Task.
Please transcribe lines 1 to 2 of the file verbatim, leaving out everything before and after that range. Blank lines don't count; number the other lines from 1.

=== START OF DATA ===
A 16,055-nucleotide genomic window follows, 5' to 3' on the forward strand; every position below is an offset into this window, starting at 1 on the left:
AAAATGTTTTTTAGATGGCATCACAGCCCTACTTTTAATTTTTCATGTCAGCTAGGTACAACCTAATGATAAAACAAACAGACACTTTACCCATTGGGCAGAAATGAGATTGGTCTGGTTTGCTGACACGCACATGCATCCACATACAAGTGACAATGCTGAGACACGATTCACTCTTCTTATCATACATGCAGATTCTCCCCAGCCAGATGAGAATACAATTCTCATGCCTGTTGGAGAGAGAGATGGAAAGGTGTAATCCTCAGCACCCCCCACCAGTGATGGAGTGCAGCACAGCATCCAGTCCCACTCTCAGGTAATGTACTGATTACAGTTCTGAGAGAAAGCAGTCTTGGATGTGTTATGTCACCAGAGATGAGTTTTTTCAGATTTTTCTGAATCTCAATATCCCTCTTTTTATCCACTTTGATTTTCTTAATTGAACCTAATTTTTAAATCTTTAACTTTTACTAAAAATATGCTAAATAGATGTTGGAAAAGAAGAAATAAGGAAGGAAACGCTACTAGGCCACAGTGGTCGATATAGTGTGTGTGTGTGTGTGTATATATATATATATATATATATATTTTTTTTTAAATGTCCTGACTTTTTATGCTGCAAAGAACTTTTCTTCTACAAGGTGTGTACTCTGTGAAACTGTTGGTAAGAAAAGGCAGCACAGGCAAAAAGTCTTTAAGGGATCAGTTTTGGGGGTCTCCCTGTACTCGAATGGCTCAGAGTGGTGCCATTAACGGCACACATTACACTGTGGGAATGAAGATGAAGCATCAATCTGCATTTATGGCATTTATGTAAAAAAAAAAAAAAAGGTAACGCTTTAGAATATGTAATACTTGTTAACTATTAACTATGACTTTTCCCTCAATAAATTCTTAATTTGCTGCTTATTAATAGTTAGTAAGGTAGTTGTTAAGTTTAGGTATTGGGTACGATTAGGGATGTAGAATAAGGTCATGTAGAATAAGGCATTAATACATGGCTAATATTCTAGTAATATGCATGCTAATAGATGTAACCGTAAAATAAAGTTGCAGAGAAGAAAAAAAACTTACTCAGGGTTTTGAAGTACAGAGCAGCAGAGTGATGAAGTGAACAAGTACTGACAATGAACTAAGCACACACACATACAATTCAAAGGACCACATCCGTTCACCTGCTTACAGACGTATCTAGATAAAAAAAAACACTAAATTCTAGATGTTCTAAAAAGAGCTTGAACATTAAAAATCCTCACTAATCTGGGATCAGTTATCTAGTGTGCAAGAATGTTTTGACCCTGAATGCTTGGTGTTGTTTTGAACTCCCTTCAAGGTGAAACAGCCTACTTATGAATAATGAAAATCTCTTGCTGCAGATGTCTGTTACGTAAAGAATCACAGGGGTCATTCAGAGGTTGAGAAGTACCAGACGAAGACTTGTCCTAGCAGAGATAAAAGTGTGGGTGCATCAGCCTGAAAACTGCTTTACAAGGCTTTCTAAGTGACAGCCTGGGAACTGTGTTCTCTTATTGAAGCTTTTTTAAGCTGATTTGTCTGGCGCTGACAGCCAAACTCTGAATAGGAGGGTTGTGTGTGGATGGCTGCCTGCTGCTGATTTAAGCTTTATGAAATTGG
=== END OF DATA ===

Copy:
A 16,055-nucleotide genomic window follows, 5' to 3' on the forward strand; every position below is an offset into this window, starting at 1 on the left:
AAAATGTTTTTTAGATGGCATCACAGCCCTACTTTTAATTTTTCATGTCAGCTAGGTACAACCTAATGATAAAACAAACAGACACTTTACCCATTGGGCAGAAATGAGATTGGTCTGGTTTGCTGACACGCACATGCATCCACATACAAGTGACAATGCTGAGACACGATTCACTCTTCTTATCATACATGCAGATTCTCCCCAGCCAGATGAGAATACAATTCTCATGCCTGTTGGAGAGAGAGATGGAAAGGTGTAATCCTCAGCACCCCCCACCAGTGATGGAGTGCAGCACAGCATCCAGTCCCACTCTCAGGTAATGTACTGATTACAGTTCTGAGAGAAAGCAGTCTTGGATGTGTTATGTCACCAGAGATGAGTTTTTTCAGATTTTTCTGAATCTCAATATCCCTCTTTTTATCCACTTTGATTTTCTTAATTGAACCTAATTTTTAAATCTTTAACTTTTACTAAAAATATGCTAAATAGATGTTGGAAAAGAAGAAATAAGGAAGGAAACGCTACTAGGCCACAGTGGTCGATATAGTGTGTGTGTGTGTGTGTATATATATATATATATATATATATTTTTTTTTAAATGTCCTGACTTTTTATGCTGCAAAGAACTTTTCTTCTACAAGGTGTGTACTCTGTGAAACTGTTGGTAAGAAAAGGCAGCACAGGCAAAAAGTCTTTAAGGGATCAGTTTTGGGGGTCTCCCTGTACTCGAATGGCTCAGAGTGGTGCCATTAACGGCACACATTACACTGTGGGAATGAAGATGAAGCATCAATCTGCATTTATGGCATTTATGTAAAAAAAAAAAAAAAGGTAACGCTTTAGAATATGTAATACTTGTTAACTATTAACTATGACTTTTCCCTCAATAAATTCTTAATTTGCTGCTTATTAATAGTTAGTAAGGTAGTTGTTAAGTTTAGGTATTGGGTACGATTAGGGATGTAGAATAAGGTCATGTAGAATAAGGCATTAATACATGGCTAATATTCTAGTAATATGCATGCTAATAGATGTAACCGTAAAATAAAGTTGCAGAGAAGAAAAAAAACTTACTCAGGGTTTTGAAGTACAGAGCAGCAGAGTGATGAAGTGAACAAGTACTGACAATGAACTAAGCACACACACATACAATTCAAAGGACCACATCCGTTCACCTGCTTACAGACGTATCTAGATAAAAAAAAACACTAAATTCTAGATGTTCTAAAAAGAGCTTGAACATTAAAAATCCTCACTAATCTGGGATCAGTTATCTAGTGTGCAAGAATGTTTTGACCCTGAATGCTTGGTGTTGTTTTGAACTCCCTTCAAGGTGAAACAGCCTACTTATGAATAATGAAAATCTCTTGCTGCAGATGTCTGTTACGTAAAGAATCACAGGGGTCATTCAGAGGTTGAGAAGTACCAGACGAAGACTTGTCCTAGCAGAGATAAAAGTGTGGGTGCATCAGCCTGAAAACTGCTTTACAAGGCTTTCTAAGTGACAGCCTGGGAACTGTGTTCTCTTATTGAAGCTTTTTTAAGCTGATTTGTCTGGCGCTGACAGCCAAACTCTGAATAGGAGGGTTGTGTGTGGATGGCTGCCTGCTGCTGATTTAAGCTTTATGAAATTGG